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  • Writer's picturePaula Cooper

4 November Patagonia Camp, Patagonia Chile: Freezing Frigid Fire-ravaged Fantastic

Waking to rain pattering and wind whistling, (should’ve heeded the message from above); however the sun shone, as breakfast over, we met our fellow walkers in the Puma room (start of all adventures!) Lunch assembled and packed; nip to the loo requested and taken (didn’t wait for a reply), we headed for the minibus. Entering the national park, our last chance to use the facilities over, a short ride later we reached the walk's remote start.

Established in 1959 as Parque Nacional de Turismo Lago Grey, it was renamed in 1970, Parque Nacional Torres del Paine; blue in native Tehuelche (Aonikenk) and towers in Spanish. It’s been designated a world biosphere reserve by Unesco since ‘78.

Basking in sunshine we headed gradually up passing a series of pretty lakes, very reminiscent of the Lake District, right down to the daffodils, moorland grasses and weather! It got chillier and chillier! Then windy and windier, and colder and wetter, and finally sleeting with snow! We saw virtually no one; not surprised it was absolutely freezing!

Passing native plants, the famous blue berry bush calafate and the guanaco bush, beloved by guanacos Chile’s wild llama, we saw many dead trees. Turns out in 2011/12 an Israeli backpacker was charged with starting a fire; charges were subsequently dropped, however sadly 176 km² burned destroying about 36 km² of native forest. The other area of dead trees turned out to be very much alive, deciduous ñirre!

Later we saw efforts to reforest, they plant many lenga saplings close together in the hope they will fuse, giving that tree a better chance of survival. Natural fires are uncommon making regeneration even more difficult.

Finding shelter from the elements, fire-spared trees our lunch spot, our guide produced hot soup and coffee miraculously from his back pack! Great for numb hands, but not shivering bodies! We definitely got the full Patagonian 4 seasons in one moment experience!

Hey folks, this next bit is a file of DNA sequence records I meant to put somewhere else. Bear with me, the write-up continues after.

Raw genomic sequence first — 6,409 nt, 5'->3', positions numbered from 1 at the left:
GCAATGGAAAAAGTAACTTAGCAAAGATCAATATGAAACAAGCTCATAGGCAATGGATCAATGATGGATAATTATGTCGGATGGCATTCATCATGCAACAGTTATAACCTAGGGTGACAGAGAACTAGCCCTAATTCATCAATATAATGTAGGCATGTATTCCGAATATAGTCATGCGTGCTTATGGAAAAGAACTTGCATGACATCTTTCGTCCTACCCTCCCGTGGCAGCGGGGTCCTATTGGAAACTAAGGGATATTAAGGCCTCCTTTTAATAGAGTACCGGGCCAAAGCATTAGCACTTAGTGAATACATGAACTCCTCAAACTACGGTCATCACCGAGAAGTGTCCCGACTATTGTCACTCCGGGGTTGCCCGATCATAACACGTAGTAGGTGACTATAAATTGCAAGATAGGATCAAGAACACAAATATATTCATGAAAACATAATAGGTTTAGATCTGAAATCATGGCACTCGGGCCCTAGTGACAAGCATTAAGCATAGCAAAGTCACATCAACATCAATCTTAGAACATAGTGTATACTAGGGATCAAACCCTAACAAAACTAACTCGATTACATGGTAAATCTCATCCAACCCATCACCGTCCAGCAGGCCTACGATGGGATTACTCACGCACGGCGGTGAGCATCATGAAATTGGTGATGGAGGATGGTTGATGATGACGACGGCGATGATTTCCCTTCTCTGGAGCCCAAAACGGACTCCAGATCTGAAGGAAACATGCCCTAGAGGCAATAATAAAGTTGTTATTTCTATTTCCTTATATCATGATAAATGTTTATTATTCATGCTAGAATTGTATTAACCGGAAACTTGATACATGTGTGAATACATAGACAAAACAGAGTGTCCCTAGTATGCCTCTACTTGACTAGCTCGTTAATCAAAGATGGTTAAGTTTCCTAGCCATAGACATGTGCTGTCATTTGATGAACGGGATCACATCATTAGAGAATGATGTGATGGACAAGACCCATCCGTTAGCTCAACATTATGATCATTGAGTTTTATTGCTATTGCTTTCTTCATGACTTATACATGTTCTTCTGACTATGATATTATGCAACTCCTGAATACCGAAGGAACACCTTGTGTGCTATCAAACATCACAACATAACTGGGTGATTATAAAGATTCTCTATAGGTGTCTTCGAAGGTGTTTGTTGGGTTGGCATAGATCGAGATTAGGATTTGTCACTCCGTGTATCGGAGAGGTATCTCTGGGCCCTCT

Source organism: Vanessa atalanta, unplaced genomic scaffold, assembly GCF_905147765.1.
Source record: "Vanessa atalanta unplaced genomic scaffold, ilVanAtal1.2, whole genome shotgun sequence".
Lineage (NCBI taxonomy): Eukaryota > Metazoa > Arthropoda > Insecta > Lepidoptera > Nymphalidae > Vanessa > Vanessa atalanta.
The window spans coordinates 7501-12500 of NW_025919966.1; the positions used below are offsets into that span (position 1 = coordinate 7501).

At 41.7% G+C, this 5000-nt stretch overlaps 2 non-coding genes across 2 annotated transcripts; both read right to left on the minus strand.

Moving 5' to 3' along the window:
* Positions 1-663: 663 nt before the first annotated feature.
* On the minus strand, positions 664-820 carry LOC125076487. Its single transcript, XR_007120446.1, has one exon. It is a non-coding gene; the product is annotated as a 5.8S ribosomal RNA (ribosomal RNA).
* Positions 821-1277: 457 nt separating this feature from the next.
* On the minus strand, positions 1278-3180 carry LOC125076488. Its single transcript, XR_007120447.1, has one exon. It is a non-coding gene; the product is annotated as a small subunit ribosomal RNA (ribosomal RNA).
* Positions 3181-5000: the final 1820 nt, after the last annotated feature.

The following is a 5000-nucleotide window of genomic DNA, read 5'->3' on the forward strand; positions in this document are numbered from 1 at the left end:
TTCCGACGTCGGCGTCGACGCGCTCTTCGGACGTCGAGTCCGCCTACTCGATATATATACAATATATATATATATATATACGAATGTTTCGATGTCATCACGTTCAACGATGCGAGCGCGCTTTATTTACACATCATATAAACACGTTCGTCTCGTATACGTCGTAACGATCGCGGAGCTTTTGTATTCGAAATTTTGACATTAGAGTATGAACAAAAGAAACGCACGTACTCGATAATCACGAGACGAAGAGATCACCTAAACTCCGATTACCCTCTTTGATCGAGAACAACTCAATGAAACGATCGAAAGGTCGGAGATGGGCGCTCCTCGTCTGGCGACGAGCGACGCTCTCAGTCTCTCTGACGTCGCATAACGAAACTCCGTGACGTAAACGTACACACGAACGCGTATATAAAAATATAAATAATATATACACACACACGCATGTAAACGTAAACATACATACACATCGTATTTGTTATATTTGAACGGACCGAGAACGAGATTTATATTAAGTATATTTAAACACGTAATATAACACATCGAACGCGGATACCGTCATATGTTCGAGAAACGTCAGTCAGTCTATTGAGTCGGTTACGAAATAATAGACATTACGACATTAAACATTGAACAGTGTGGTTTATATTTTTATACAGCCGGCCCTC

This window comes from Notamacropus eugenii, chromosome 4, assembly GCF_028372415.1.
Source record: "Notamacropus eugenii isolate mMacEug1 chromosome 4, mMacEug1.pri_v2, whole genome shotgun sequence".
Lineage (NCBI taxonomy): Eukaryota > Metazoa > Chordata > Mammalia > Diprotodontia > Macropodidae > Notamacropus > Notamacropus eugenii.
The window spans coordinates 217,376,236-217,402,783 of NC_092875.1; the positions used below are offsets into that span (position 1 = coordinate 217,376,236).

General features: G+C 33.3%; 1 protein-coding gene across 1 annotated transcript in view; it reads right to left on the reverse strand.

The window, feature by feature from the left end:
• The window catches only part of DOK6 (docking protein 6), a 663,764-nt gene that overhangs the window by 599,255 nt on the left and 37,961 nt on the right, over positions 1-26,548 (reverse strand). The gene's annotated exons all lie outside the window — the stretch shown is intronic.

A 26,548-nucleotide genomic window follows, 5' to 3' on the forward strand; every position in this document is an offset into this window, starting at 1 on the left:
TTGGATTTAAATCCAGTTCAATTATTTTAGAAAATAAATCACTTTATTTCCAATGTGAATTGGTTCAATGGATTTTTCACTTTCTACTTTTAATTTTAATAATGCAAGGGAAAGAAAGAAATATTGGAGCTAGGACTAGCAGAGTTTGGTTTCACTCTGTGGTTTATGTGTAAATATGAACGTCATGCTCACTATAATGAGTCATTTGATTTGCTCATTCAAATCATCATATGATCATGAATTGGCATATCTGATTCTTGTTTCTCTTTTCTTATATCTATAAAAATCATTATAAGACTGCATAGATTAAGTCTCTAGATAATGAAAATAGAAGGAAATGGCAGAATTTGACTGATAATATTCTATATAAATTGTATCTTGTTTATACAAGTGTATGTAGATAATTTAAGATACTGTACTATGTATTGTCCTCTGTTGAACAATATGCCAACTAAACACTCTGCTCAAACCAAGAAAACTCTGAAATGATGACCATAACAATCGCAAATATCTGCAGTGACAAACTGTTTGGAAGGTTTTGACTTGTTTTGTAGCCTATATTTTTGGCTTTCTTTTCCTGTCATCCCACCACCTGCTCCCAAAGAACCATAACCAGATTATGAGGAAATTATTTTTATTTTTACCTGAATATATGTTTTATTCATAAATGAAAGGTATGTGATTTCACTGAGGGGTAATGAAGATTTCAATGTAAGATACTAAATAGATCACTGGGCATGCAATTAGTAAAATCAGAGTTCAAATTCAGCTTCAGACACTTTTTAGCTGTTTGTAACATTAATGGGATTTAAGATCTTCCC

Too frozen and wet to delve for more layers, we carried on walking to the view point; spectacular, fantastic mistical misty views! A very steep downhill scree descent to a narrow, marginally less vertical, path popped us out across from the minibus where a delicious spread of snacks and drinks awaited! Only thing missing was hot chocolate!

On returning, I requested to see the waterfall near Camp Patagonia. Kindly Simon came with me; although after viewing it, twice as far as advertised, I was a not particularly popular. Hot tub, and dinner definitely revived his spirits. (Still glad we went even if you did need a radio; the area is so remote, everyone is super careful.)

Early morning from yurt

Long cold rainy wet snowy (4 season) walk through empty wilderness with amazing views at the end.

(Route travelled green to red)

(Berberis microphylla flower or Calafate has blue berries, symbol Patagonia; burnt trees; our group; views of first lakes; Guanaco bush, loved by guanacos wild llamas; bushes plus lake; view of glacier on cerro Paine grande through clouds)

(through the lenga woods ravaged (and areas spared) by Forrest fires; ñirre deciduous forest, these are alive!; emerging onto headland overlook after snow and rain subsided, but sadly not the wind!)

(Views from top, Rio Paine ; walking down; replanting lenga trees, loads together as trunks fuse to produce a healthier tree with better chance of survival; lake not sure which one; feast at the bottom!)

(Views of lakes at start and final view point at the end of the walk)

Short walk to see waterfall.

(View of our yurt; waterfall and walk)

We stayed at Patagonia Camp, Torres del Paine, Torres of Torres del Paine, Patagonia National Park, Chile.

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